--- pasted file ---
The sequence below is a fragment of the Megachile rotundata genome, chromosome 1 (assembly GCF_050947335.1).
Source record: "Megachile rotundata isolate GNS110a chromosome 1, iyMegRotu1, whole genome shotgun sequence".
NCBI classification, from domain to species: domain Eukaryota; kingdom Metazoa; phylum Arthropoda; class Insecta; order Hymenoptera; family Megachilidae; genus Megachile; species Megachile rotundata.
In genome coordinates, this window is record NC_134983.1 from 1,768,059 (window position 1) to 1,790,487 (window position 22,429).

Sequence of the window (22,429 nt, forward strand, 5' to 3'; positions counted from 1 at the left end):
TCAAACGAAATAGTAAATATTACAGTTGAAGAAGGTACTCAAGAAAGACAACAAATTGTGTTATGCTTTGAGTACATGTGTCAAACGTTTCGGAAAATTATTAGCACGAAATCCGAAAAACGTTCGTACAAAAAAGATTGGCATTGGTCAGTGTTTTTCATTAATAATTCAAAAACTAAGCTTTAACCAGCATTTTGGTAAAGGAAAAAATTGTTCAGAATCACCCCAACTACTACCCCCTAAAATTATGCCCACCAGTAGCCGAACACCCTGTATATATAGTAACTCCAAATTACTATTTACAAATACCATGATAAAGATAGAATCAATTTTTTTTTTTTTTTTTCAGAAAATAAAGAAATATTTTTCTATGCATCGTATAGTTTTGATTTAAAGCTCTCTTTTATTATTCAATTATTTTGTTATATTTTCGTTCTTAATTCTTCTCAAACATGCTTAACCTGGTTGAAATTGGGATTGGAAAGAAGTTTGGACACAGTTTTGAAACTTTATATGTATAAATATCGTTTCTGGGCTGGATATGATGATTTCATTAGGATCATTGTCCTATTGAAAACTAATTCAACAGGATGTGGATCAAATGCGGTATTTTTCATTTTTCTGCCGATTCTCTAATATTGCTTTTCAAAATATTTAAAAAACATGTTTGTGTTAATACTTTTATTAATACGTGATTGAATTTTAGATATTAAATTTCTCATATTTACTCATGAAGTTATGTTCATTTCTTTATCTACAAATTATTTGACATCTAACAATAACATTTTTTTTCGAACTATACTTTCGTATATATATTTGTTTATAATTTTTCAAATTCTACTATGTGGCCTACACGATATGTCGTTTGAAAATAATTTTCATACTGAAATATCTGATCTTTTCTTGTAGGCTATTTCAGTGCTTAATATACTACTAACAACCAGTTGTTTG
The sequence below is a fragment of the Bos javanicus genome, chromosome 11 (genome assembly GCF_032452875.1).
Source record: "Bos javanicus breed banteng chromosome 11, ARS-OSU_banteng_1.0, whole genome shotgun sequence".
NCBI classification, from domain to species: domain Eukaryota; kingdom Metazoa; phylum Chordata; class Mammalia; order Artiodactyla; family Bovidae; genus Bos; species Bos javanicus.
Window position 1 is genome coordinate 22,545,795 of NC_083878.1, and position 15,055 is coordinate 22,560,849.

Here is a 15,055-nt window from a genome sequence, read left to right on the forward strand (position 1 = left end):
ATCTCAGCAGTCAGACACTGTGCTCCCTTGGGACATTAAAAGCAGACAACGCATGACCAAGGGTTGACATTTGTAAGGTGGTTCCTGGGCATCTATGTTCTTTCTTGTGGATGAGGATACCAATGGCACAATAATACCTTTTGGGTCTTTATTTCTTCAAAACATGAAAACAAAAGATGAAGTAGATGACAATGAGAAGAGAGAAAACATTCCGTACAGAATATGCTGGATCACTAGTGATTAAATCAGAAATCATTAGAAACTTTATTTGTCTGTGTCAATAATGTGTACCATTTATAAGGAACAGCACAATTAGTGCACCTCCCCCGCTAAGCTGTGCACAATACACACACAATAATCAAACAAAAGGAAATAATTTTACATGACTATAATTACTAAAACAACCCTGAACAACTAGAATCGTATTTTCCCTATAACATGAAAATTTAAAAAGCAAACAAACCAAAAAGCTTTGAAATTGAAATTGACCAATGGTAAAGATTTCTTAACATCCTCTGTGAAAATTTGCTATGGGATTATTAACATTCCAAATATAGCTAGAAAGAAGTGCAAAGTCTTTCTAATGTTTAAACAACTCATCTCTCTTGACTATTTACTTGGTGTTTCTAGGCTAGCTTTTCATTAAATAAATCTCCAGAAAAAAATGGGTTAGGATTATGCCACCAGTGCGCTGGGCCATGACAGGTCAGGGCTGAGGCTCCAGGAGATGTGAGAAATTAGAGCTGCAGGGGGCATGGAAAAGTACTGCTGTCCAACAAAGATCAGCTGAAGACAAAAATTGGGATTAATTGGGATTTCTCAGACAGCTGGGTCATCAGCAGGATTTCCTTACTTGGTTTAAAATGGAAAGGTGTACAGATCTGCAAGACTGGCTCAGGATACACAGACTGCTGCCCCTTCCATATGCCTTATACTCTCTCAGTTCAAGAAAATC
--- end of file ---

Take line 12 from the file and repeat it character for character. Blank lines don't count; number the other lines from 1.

ATCTCAGCAGTCAGACACTGTGCTCCCTTGGGACATTAAAAGCAGACAACGCATGACCAAGGGTTGACATTTGTAAGGTGGTTCCTGGGCATCTATGTTCTTTCTTGTGGATGAGGATACCAATGGCACAATAATACCTTTTGGGTCTTTATTTCTTCAAAACATGAAAACAAAAGATGAAGTAGATGACAATGAGAAGAGAGAAAACATTCCGTACAGAATATGCTGGATCACTAGTGATTAAATCAGAAATCATTAGAAACTTTATTTGTCTGTGTCAATAATGTGTACCATTTATAAGGAACAGCACAATTAGTGCACCTCCCCCGCTAAGCTGTGCACAATACACACACAATAATCAAACAAAAGGAAATAATTTTACATGACTATAATTACTAAAACAACCCTGAACAACTAGAATCGTATTTTCCCTATAACATGAAAATTTAAAAAGCAAACAAACCAAAAAGCTTTGAAATTGAAATTGACCAATGGTAAAGATTTCTTAACATCCTCTGTGAAAATTTGCTATGGGATTATTAACATTCCAAATATAGCTAGAAAGAAGTGCAAAGTCTTTCTAATGTTTAAACAACTCATCTCTCTTGACTATTTACTTGGTGTTTCTAGGCTAGCTTTTCATTAAATAAATCTCCAGAAAAAAATGGGTTAGGATTATGCCACCAGTGCGCTGGGCCATGACAGGTCAGGGCTGAGGCTCCAGGAGATGTGAGAAATTAGAGCTGCAGGGGGCATGGAAAAGTACTGCTGTCCAACAAAGATCAGCTGAAGACAAAAATTGGGATTAATTGGGATTTCTCAGACAGCTGGGTCATCAGCAGGATTTCCTTACTTGGTTTAAAATGGAAAGGTGTACAGATCTGCAAGACTGGCTCAGGATACACAGACTGCTGCCCCTTCCATATGCCTTATACTCTCTCAGTTCAAGAAAATC